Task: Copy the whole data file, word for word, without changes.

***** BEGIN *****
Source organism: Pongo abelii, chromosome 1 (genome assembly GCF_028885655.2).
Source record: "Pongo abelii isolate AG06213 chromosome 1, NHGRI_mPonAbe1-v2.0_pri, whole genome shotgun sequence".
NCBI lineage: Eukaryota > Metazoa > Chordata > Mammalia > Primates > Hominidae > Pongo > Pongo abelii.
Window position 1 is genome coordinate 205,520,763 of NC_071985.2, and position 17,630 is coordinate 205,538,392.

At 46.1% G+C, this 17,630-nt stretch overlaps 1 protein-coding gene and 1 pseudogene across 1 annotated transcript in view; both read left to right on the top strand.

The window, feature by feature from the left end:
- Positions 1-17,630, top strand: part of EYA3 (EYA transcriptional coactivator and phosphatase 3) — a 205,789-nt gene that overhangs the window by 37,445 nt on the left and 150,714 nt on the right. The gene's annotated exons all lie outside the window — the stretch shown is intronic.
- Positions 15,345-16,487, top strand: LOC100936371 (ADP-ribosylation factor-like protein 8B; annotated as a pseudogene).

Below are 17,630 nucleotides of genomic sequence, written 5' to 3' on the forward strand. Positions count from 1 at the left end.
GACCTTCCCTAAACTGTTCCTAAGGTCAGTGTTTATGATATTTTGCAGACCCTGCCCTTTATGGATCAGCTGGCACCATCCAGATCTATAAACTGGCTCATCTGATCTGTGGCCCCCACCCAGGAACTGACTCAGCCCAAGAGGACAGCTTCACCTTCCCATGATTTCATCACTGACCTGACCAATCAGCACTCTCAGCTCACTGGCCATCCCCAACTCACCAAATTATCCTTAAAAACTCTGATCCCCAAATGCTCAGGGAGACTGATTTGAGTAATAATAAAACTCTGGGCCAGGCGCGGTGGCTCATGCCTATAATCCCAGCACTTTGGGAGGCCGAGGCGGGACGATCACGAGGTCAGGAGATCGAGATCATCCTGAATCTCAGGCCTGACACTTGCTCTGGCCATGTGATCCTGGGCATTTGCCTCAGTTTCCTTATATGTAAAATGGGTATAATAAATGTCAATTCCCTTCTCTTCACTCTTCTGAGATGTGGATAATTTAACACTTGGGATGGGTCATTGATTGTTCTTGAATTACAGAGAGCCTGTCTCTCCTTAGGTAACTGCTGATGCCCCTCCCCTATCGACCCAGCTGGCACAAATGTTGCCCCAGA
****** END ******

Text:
Source organism: Pongo abelii, chromosome 1 (genome assembly GCF_028885655.2).
Source record: "Pongo abelii isolate AG06213 chromosome 1, NHGRI_mPonAbe1-v2.0_pri, whole genome shotgun sequence".
NCBI lineage: Eukaryota > Metazoa > Chordata > Mammalia > Primates > Hominidae > Pongo > Pongo abelii.
Window position 1 is genome coordinate 205,520,763 of NC_071985.2, and position 17,630 is coordinate 205,538,392.

At 46.1% G+C, this 17,630-nt stretch overlaps 1 protein-coding gene and 1 pseudogene across 1 annotated transcript in view; both read left to right on the top strand.

The window, feature by feature from the left end:
- Positions 1-17,630, top strand: part of EYA3 (EYA transcriptional coactivator and phosphatase 3) — a 205,789-nt gene that overhangs the window by 37,445 nt on the left and 150,714 nt on the right. The gene's annotated exons all lie outside the window — the stretch shown is intronic.
- Positions 15,345-16,487, top strand: LOC100936371 (ADP-ribosylation factor-like protein 8B; annotated as a pseudogene).

Below are 17,630 nucleotides of genomic sequence, written 5' to 3' on the forward strand. Positions count from 1 at the left end.
GACCTTCCCTAAACTGTTCCTAAGGTCAGTGTTTATGATATTTTGCAGACCCTGCCCTTTATGGATCAGCTGGCACCATCCAGATCTATAAACTGGCTCATCTGATCTGTGGCCCCCACCCAGGAACTGACTCAGCCCAAGAGGACAGCTTCACCTTCCCATGATTTCATCACTGACCTGACCAATCAGCACTCTCAGCTCACTGGCCATCCCCAACTCACCAAATTATCCTTAAAAACTCTGATCCCCAAATGCTCAGGGAGACTGATTTGAGTAATAATAAAACTCTGGGCCAGGCGCGGTGGCTCATGCCTATAATCCCAGCACTTTGGGAGGCCGAGGCGGGACGATCACGAGGTCAGGAGATCGAGATCATCCTGAATCTCAGGCCTGACACTTGCTCTGGCCATGTGATCCTGGGCATTTGCCTCAGTTTCCTTATATGTAAAATGGGTATAATAAATGTCAATTCCCTTCTCTTCACTCTTCTGAGATGTGGATAATTTAACACTTGGGATGGGTCATTGATTGTTCTTGAATTACAGAGAGCCTGTCTCTCCTTAGGTAACTGCTGATGCCCCTCCCCTATCGACCCAGCTGGCACAAATGTTGCCCCAGA